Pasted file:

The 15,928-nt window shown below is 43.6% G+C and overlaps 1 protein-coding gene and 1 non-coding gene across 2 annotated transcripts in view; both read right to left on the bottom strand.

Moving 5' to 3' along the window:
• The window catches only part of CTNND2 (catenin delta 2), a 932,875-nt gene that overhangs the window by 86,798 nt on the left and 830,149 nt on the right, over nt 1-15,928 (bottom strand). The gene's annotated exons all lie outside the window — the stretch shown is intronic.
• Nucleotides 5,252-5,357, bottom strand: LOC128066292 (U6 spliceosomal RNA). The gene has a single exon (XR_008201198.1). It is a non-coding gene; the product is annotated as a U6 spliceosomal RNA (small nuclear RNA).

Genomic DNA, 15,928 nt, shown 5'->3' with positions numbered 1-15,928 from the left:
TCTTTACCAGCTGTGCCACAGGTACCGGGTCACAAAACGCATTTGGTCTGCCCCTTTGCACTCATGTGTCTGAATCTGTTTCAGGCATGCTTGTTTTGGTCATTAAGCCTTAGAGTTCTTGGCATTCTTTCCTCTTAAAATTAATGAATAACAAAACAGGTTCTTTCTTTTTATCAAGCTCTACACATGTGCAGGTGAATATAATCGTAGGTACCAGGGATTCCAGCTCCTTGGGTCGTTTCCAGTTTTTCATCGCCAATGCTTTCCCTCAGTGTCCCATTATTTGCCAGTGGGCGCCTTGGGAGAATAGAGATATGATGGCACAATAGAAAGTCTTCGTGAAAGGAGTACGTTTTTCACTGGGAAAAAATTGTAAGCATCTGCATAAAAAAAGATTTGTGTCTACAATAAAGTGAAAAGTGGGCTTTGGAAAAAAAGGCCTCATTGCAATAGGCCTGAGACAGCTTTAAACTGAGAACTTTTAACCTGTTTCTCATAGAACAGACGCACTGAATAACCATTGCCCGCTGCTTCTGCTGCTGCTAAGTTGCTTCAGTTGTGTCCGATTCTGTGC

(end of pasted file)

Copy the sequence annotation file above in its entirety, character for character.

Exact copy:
The 15,928-nt window shown below is 43.6% G+C and overlaps 1 protein-coding gene and 1 non-coding gene across 2 annotated transcripts in view; both read right to left on the bottom strand.

Moving 5' to 3' along the window:
• The window catches only part of CTNND2 (catenin delta 2), a 932,875-nt gene that overhangs the window by 86,798 nt on the left and 830,149 nt on the right, over nt 1-15,928 (bottom strand). The gene's annotated exons all lie outside the window — the stretch shown is intronic.
• Nucleotides 5,252-5,357, bottom strand: LOC128066292 (U6 spliceosomal RNA). The gene has a single exon (XR_008201198.1). It is a non-coding gene; the product is annotated as a U6 spliceosomal RNA (small nuclear RNA).

Genomic DNA, 15,928 nt, shown 5'->3' with positions numbered 1-15,928 from the left:
TCTTTACCAGCTGTGCCACAGGTACCGGGTCACAAAACGCATTTGGTCTGCCCCTTTGCACTCATGTGTCTGAATCTGTTTCAGGCATGCTTGTTTTGGTCATTAAGCCTTAGAGTTCTTGGCATTCTTTCCTCTTAAAATTAATGAATAACAAAACAGGTTCTTTCTTTTTATCAAGCTCTACACATGTGCAGGTGAATATAATCGTAGGTACCAGGGATTCCAGCTCCTTGGGTCGTTTCCAGTTTTTCATCGCCAATGCTTTCCCTCAGTGTCCCATTATTTGCCAGTGGGCGCCTTGGGAGAATAGAGATATGATGGCACAATAGAAAGTCTTCGTGAAAGGAGTACGTTTTTCACTGGGAAAAAATTGTAAGCATCTGCATAAAAAAAGATTTGTGTCTACAATAAAGTGAAAAGTGGGCTTTGGAAAAAAAGGCCTCATTGCAATAGGCCTGAGACAGCTTTAAACTGAGAACTTTTAACCTGTTTCTCATAGAACAGACGCACTGAATAACCATTGCCCGCTGCTTCTGCTGCTGCTAAGTTGCTTCAGTTGTGTCCGATTCTGTGC